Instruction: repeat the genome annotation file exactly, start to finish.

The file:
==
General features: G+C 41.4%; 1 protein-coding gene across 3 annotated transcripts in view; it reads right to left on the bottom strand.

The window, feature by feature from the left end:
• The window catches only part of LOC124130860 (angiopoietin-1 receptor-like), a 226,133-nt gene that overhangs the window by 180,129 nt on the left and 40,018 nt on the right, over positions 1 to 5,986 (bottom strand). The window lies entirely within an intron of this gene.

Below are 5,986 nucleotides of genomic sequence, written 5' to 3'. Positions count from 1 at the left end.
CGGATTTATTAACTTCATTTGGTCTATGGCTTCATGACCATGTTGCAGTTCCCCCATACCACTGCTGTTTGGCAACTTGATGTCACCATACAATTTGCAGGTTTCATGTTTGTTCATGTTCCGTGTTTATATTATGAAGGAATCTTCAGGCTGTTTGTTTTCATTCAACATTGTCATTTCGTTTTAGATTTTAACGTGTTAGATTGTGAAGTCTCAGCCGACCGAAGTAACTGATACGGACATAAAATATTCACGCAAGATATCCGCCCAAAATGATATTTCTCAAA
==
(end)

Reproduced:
General features: G+C 41.4%; 1 protein-coding gene across 3 annotated transcripts in view; it reads right to left on the bottom strand.

The window, feature by feature from the left end:
• The window catches only part of LOC124130860 (angiopoietin-1 receptor-like), a 226,133-nt gene that overhangs the window by 180,129 nt on the left and 40,018 nt on the right, over positions 1 to 5,986 (bottom strand). The window lies entirely within an intron of this gene.

Below are 5,986 nucleotides of genomic sequence, written 5' to 3'. Positions count from 1 at the left end.
CGGATTTATTAACTTCATTTGGTCTATGGCTTCATGACCATGTTGCAGTTCCCCCATACCACTGCTGTTTGGCAACTTGATGTCACCATACAATTTGCAGGTTTCATGTTTGTTCATGTTCCGTGTTTATATTATGAAGGAATCTTCAGGCTGTTTGTTTTCATTCAACATTGTCATTTCGTTTTAGATTTTAACGTGTTAGATTGTGAAGTCTCAGCCGACCGAAGTAACTGATACGGACATAAAATATTCACGCAAGATATCCGCCCAAAATGATATTTCTCAAA